This issue of “Current Medicinal Chemistry” focuses on the topic “Targeting Tumor Angiogenesis: an update”. Research on angiogenesis and anti-angiogenesis has been increasing in recent years. Angiogenesis is a process of new blood vessel formation from a pre-existing
vascular bed and is regulated by a balance of pro- and anti-angiogenic factors. Angiogenesis occurs in organ development during embryogenesis and is a main pathway in tumor growth and progression. Interestingly, angiogenesis has been considered as a pharmacological target for tumor therapy.
Antiangiogenic drugs have been developed to target pro-angiogenic factors, tyrosine kinase receptors driven angiogenesis, and de-regulated cellular pathways linked to angiogenesis and involved in tumor growth. The review papers presented in this issue of the journal summarize approaches that
are currently focusing on the clinical application of angiogenesis inhibitors in several tumor types, and also provide a general overview of the mechanisms that could be important in angiogenesis and as a novel pharmacological target. Prof. Ribatti and co-workers present an overview of inflammatory
processes in tumor angiogenesis, with particular regard to microenvironments. In this context several strategies targeting inflammatory angiogenesis have been discussed. My co-workers and I review angiogenesis and signaling through the RAS/RAF/mitogen-activated protein/extracellular signal-regulated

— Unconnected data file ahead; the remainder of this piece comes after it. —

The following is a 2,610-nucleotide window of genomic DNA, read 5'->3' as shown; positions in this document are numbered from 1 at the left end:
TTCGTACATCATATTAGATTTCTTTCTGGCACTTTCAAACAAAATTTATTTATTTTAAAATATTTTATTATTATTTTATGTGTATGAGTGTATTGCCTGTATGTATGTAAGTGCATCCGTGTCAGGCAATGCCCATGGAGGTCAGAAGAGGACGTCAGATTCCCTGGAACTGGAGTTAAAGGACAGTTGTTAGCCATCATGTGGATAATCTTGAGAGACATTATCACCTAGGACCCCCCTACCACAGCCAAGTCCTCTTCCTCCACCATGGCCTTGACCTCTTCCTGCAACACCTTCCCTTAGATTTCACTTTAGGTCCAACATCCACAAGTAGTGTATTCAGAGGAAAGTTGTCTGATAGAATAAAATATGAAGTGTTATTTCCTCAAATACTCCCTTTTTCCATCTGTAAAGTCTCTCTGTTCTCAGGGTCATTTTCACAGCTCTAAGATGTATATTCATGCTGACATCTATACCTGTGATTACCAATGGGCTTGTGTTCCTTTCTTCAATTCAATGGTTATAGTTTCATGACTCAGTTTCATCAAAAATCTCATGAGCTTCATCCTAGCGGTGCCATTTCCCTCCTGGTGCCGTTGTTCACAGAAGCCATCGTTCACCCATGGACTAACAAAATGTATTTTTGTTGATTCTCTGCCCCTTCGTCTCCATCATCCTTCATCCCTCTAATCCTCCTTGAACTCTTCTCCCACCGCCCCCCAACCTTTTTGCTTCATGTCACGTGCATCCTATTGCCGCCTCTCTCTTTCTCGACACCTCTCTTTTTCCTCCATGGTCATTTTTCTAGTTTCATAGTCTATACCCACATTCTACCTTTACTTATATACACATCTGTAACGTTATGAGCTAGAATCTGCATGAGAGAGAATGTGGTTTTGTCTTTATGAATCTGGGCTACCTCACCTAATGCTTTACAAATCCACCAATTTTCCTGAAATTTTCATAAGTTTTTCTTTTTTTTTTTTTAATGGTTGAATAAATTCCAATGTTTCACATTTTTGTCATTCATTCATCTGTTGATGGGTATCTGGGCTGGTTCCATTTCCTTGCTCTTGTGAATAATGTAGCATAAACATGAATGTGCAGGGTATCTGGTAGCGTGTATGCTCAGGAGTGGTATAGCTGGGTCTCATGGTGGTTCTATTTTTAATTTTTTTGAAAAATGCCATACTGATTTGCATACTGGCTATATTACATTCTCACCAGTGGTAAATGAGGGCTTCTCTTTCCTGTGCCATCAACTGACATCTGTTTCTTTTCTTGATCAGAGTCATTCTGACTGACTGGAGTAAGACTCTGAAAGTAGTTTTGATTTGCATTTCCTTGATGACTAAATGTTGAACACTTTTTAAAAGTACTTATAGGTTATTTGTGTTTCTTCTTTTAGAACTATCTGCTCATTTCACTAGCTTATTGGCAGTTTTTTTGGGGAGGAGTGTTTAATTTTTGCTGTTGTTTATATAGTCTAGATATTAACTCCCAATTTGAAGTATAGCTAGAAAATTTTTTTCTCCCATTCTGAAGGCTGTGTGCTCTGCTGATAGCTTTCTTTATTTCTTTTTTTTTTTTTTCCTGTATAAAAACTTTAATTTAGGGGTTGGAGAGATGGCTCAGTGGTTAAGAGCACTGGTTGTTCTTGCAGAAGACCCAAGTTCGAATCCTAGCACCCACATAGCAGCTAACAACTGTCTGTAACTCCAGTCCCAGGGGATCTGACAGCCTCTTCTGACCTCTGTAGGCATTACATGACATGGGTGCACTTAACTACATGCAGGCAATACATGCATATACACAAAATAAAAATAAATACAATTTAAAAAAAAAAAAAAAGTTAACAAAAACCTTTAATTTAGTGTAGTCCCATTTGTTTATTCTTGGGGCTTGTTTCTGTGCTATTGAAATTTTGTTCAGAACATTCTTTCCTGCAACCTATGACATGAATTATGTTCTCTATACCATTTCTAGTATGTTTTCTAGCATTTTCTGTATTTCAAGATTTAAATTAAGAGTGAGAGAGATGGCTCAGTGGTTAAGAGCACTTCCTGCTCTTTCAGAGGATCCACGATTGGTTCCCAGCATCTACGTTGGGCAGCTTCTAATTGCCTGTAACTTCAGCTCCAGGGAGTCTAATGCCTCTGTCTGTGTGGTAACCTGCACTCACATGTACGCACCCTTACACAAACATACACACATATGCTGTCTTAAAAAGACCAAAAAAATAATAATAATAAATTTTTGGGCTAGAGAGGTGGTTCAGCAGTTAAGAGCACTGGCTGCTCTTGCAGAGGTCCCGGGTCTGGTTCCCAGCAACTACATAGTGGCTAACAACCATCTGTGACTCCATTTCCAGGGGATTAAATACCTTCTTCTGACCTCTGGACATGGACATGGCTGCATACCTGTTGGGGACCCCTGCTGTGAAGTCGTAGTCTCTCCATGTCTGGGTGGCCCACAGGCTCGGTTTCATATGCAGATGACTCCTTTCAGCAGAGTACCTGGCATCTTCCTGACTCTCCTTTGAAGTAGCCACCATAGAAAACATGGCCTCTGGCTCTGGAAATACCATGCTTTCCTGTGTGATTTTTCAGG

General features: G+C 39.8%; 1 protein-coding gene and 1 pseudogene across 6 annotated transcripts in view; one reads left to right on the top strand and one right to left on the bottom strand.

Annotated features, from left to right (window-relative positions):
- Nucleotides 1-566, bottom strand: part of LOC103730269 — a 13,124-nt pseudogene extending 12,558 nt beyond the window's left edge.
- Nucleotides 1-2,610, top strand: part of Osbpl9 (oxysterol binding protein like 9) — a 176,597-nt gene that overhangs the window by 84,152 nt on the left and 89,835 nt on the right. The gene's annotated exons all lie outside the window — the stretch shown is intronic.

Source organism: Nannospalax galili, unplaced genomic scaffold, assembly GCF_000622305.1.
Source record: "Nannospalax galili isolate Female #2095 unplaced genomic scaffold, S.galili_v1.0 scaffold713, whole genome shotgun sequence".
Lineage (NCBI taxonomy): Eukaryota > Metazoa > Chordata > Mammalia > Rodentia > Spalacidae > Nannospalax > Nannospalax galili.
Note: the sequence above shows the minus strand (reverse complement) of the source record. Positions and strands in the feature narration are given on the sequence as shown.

kinase cascade in the development of hepatocellular carcinoma. The development of sorafenib, which targets this pathway, has been discussed from its discovery through to clinical development, as have ongoing trials on the combination between sorafenib and trans-arterial chemoembolization in
hepatocellular patients. Dr. Guarini and co-workers review Everolimus as a novel agent targeting the m-TOR pathway and angiogenesis in Hodgkin Lymphoma. The importance of m-TOR signaling in Hodgkin Lymphoma angiogenesis and development has been also discussed. Prof. Sciorsci and co-workers
focus on Gonadotropin Releasing Hormone, its receptor and Gonadotropin Releasing Hormone analogues that are currently employed as therapeutic agents in tumor patients. The role of Gonadotropin Releasing Hormone analogues as antiangiogenic drugs in a spontaneous breast cancer animal model and
human breast cancer is discussed. Prof. De Sarro and co-workers present data about the use of Bevacizumab, a recombinant monoclonal antibody which binds Vascular Endothelial Growth Factor, in malignant gliomas and provide a summary of currently available data on efficacy and safety. Dr. Morabito
and co-workers review Bevacizumab and its efficacy in addition to first-line chemotherapy in non-small-cell lung cancer with non-squamous histology. Results and future directions are discussed.
Current Medicinal Chemistry covers all the latest and outstanding developments in medicinal chemistry and rational drug design. Each issue contains a series of timely in-depth reviews written by leaders in the field covering a range of the current topics in medicinal chemistry. Current Medicinal Chemistry is an essential journal for every medicinal chemist who wishes to be kept informed and up-to-date with the latest and most important developments.